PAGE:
©Ruby Rose

©Ruby Rose

ROSIE BROCK

By SPECIWOMEN Photography RUBY ROSE

"I think I was so focused on this concept/style as a teenager because it allowed me the authority to create a place devoid of outside misconceptions, as well as a means to construct narratives based around female characters."

What are you doing currently?

Currently I’m living in Manhattan, New York and attending the School of Visual Arts where I’m pursuing a BFA in Photography & Video.

What got you into photography?

I first became interested in photography when I was around fourteen. Originally, I think it was a means for me to validate myself in some capacity and express my own concept of beauty.

What do you photograph?

Lately I’ve been working on a project based in the American South, which includes still lives, atmospheric portraits of my family members, and environmental vignettes. I’ve also always shot other young women, ever since I began photography.

What messages are you hoping to convey through your photography?

My process and intentions have recently changed quite a bit. I’m really interested in creating narratives about seemingly mundane settings and scenarios, that ultimately create a sense of disquietment. The peculiarities that so often make up what is culturally familiar has always intrigued me. As for some of my older portraits, I was concerned with capturing someone within the context of their personal environment, which still factors into my work.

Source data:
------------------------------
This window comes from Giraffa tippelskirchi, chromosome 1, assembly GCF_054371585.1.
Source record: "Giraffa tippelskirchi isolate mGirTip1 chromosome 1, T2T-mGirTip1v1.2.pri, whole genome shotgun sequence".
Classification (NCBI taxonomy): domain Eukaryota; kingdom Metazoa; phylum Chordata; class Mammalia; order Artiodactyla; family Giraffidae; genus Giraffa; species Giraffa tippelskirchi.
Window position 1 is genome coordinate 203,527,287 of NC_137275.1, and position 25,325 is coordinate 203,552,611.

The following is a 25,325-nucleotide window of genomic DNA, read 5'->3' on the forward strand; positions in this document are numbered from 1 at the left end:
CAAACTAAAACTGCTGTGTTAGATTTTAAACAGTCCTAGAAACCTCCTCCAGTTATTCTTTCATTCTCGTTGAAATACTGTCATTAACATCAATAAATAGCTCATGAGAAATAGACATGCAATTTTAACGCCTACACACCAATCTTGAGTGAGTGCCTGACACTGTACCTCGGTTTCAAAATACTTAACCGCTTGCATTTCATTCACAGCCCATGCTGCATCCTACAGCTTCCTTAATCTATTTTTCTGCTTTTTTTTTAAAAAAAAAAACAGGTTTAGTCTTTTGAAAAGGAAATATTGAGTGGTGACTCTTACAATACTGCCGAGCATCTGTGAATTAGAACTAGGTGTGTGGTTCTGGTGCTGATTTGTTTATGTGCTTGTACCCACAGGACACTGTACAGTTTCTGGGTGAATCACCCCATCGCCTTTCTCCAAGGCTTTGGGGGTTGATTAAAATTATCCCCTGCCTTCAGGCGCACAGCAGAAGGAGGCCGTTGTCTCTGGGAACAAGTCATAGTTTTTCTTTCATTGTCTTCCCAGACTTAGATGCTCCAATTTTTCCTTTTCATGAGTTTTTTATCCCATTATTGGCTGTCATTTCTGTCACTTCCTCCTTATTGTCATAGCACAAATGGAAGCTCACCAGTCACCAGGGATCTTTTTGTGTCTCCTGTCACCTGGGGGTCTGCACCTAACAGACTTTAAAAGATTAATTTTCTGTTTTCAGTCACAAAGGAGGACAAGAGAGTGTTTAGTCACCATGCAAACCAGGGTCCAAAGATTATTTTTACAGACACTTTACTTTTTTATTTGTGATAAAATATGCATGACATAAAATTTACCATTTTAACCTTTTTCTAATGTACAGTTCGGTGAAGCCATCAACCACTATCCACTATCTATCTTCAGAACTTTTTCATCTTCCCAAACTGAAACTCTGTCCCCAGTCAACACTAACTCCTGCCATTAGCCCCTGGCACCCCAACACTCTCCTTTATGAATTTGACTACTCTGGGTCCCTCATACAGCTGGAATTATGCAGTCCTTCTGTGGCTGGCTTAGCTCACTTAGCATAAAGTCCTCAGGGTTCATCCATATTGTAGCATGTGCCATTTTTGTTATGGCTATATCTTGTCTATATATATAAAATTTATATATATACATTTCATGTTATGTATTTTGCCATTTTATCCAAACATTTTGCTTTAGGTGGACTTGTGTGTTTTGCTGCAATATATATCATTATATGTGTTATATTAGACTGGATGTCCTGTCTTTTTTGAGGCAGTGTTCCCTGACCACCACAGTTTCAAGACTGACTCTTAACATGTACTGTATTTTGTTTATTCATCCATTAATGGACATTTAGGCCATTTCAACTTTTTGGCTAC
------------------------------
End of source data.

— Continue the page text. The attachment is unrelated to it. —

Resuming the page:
What is your set up?

All my images are shot using natural light, with a Hasselblad and 120 color film.

Where does your art bring you?

Physically, it brings me outside of New York. All of my recent work was created in Virginia, Georgia, and South Carolina. From a psychological perspective, it definitely delves into my psyche and memories.

What are your favorite places in NYC ?

My bed, hands down. Other than that, I really love places that offer a sense of tranquility, which is somewhat hard to find in New York. The Metropolitan Museum of Art for example is really an amazing place to spend time.

Who inspires you and your photography?

So many people.... Lara Shipley, Maude Schuyler Clay, Joe Leavenworth, and Sally Mann to name a few. Other than photographers, I’m also very inspired by writers, especially those of the Southern Gothic or folk genre such as William Faulkner for instance. Also cinema and documentaries (especially true crime) really influence my visual and thought processes.

How is being a woman shaping you?

I think it’s fundamentally shaped me as a person for my whole life. Growing up identifying as female definitely influences how you’re socialized and conditioned to operate within the world. I am a naturally self-­contained, introverted person and since I was a child, that has always, been a source of incorrect perceptions about me, largely I think due to my gender. Having that sort of personality and also being a woman, can be very difficult because people seem to assume you are either weak, not intelligent/capable, and only “worthwhile” due to physical appearance, etc. A lot of my earlier work dealt with this notion of living in a fantasy world; I think I was so focused on this concept/style as a teenager because it allowed me the authority to create a place devoid of outside misconceptions, as well as a means to construct narratives based around female characters. Being a woman continues to shape me, my perspective, and artwork each day as I interact with my surroundings.

 

Slideshow courtesy of Rosie Brock. 

@rosie_brock